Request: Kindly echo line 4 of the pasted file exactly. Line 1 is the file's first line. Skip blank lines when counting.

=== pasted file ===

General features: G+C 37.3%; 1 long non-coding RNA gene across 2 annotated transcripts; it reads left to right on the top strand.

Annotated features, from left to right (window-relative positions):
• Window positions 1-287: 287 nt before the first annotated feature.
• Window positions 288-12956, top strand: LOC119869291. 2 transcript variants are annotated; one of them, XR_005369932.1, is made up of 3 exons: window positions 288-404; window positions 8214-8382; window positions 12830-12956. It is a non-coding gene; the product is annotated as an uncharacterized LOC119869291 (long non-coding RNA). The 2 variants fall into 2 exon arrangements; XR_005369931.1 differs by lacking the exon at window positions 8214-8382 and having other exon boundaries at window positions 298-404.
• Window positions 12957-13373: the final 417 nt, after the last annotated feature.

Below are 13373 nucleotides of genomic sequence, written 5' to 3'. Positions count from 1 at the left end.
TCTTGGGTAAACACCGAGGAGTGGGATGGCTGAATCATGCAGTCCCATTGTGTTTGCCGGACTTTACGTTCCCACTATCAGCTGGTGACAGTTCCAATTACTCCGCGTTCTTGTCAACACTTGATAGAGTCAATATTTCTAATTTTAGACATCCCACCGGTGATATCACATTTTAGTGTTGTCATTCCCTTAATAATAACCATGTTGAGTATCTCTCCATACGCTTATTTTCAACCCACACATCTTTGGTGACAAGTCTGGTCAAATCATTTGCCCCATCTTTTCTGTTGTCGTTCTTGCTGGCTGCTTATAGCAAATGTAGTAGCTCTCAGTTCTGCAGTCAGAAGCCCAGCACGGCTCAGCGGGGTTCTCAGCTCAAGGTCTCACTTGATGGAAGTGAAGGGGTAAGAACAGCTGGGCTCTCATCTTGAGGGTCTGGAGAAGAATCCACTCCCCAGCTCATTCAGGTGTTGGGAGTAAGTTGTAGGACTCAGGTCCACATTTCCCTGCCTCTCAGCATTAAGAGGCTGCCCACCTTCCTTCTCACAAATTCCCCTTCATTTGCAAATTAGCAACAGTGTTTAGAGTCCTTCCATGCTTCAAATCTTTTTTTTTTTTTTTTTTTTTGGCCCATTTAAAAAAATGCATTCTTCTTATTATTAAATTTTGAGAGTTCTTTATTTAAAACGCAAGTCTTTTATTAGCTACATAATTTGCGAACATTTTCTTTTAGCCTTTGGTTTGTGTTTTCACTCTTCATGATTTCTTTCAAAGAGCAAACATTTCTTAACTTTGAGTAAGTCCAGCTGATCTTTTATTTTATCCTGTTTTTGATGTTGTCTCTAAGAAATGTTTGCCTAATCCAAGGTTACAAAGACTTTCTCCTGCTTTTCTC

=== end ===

• Window positions 288-12956, top strand: LOC119869291. 2 transcript variants are annotated; one of them, XR_005369932.1, is made up of 3 exons: window positions 288-404; window positions 8214-8382; window positions 12830-12956. It is a non-coding gene; the product is annotated as an uncharacterized LOC119869291 (long non-coding RNA). The 2 variants fall into 2 exon arrangements; XR_005369931.1 differs by lacking the exon at window positions 8214-8382 and having other exon boundaries at window positions 298-404.